Our bodies are naturally equipped with multiple mechanisms to maintain and restore health. There are many ways our organisms recognize and eliminate cancer cells or transform them back to healthy cells.

As a matter of fact, cancer cells have never been shown to digest healthy cells, but our immune cells have shown the capacity to destroy cancer cells.

These immune cells, as well as other healing mechanisms, operate under the influence of the brain via nerve connections, hormones, neuropeptides, and other substances.

The brain, nervous system, and immune system communicate through a feedback loop that has an unparalleled capacity to affect healing on the molecular, cellular, tissue, and organism levels. With proper lifestyle these changes make our bodies inhospitable to cancer cells.

Our bodies are capable of employing very intricate healing processes, automatically, whether we know about it or not.

With each passing year we are discovering new healing mechanisms beyond immunology (DNA repair, apoptosis, etc.), as well as evidence that we have only scratched the surface in our understanding of the body’s innate healing potential.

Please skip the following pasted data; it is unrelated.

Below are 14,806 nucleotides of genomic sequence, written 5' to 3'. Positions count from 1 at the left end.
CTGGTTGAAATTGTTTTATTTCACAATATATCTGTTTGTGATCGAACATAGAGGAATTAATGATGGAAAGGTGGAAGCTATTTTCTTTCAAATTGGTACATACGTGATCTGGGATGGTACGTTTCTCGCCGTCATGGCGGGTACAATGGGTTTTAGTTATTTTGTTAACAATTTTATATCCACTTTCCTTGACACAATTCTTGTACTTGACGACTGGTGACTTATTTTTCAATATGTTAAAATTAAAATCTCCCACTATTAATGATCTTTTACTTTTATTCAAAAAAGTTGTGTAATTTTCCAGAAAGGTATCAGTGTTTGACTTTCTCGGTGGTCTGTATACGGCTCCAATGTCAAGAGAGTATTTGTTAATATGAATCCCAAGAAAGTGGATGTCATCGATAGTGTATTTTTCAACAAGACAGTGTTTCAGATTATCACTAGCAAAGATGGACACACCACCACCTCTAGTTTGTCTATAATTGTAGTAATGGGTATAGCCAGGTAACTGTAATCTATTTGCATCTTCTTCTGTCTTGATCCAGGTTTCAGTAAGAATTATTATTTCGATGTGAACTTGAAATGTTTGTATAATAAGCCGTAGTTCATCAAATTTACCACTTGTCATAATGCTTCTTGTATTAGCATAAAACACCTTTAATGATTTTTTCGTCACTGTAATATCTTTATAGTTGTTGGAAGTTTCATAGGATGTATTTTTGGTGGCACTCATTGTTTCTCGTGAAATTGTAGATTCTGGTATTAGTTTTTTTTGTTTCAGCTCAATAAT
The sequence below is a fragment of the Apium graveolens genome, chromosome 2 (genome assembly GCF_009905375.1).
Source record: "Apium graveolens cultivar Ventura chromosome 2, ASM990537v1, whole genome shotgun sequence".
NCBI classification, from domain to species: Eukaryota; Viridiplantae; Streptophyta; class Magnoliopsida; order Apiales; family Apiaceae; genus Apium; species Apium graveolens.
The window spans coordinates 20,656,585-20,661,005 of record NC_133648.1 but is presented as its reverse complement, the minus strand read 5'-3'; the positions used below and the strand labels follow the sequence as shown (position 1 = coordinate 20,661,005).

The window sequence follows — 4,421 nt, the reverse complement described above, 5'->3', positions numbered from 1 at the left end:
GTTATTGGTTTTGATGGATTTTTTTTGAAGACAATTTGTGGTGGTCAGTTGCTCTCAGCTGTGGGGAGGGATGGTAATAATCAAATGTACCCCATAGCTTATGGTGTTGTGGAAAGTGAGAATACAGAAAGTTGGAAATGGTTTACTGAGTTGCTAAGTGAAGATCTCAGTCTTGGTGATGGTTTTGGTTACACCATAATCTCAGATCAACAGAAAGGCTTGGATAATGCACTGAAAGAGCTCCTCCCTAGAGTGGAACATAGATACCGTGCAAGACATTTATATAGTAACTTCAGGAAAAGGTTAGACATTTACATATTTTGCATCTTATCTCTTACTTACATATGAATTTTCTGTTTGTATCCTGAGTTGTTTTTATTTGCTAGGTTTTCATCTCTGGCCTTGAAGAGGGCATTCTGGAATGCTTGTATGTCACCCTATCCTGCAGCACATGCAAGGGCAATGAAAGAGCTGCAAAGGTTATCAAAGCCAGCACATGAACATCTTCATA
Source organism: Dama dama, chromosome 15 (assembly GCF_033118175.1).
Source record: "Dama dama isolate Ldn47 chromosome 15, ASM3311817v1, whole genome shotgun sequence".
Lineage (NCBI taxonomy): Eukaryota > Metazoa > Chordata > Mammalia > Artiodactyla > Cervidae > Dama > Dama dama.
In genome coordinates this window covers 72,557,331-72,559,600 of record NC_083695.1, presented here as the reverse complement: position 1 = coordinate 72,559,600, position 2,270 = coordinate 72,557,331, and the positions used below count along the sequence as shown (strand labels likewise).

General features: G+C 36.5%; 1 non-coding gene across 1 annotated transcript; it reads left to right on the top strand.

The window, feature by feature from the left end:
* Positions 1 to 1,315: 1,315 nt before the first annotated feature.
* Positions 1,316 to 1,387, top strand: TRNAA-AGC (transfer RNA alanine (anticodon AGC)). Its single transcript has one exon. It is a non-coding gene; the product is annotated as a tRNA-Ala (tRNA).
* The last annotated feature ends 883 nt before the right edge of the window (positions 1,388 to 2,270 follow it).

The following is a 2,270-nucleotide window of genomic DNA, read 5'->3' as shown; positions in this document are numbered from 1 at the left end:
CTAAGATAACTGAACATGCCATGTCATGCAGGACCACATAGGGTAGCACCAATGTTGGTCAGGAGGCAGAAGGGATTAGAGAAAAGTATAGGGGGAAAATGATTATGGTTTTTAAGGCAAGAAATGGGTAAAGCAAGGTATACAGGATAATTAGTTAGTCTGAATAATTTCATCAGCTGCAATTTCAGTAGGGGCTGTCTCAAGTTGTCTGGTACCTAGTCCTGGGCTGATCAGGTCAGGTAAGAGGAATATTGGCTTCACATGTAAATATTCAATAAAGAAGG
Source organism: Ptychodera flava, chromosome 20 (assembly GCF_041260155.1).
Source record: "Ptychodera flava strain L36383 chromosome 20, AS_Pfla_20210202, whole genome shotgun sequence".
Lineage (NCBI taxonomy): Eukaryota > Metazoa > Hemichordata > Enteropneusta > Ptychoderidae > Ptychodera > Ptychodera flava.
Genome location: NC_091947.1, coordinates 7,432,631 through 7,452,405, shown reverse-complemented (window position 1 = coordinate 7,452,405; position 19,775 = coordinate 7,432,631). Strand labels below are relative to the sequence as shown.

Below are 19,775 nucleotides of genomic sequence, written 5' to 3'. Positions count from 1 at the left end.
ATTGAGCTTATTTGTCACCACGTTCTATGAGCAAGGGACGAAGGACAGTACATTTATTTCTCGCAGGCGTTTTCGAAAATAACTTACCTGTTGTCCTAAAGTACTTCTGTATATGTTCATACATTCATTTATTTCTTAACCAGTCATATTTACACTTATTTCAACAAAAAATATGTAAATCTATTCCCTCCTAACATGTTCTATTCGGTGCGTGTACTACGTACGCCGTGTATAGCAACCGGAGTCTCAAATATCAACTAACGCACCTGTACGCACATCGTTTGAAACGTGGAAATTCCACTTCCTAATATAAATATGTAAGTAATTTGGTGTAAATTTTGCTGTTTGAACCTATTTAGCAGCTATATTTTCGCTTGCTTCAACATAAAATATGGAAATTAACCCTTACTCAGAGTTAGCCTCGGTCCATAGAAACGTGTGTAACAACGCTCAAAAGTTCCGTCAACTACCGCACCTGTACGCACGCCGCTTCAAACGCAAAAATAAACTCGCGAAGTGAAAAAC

Modern therapeutic techniques, like cognitive-behavior therapy, as it is employed in our program, have been proven to cause permanent changes in the structure of the brain making it more resistant to anxiety, fear, depression and other difficult emotions.

The utilization of cutting-edge psychological interventions and techniques translates into improved quality of life and healing for our patients.

White Blood Cell Chases Bacteria

To see how our bodies can identify and eliminate cancer cells from our bodies you can view these Videos.

The following articles of leading experts in the field give in depth review of the mechanisms involved in the healing from cancer that may be influenced by mind-body interventions like the Beat the Odds® program:

Lutgendorf, S. K., & Andersen, B. L. Biobehavioral approaches to cancer progression and survival: Mechanisms and interventions. The American Psychologist, 70(2), 186–97. doi:10.1037/a0035730 http://www.ncbi.nlm.nih.gov/pmc/articles/PMC4347942/
Spiegel, D. (2012). Mind matters in cancer survival. Psycho-Oncology, 21(6), 588–93. doi:10.1002/pon.3067 http://www.ncbi.nlm.nih.gov/pmc/articles/PMC3370072/

Click here to read evidence that psychological interventions can increase the likelihood of survival.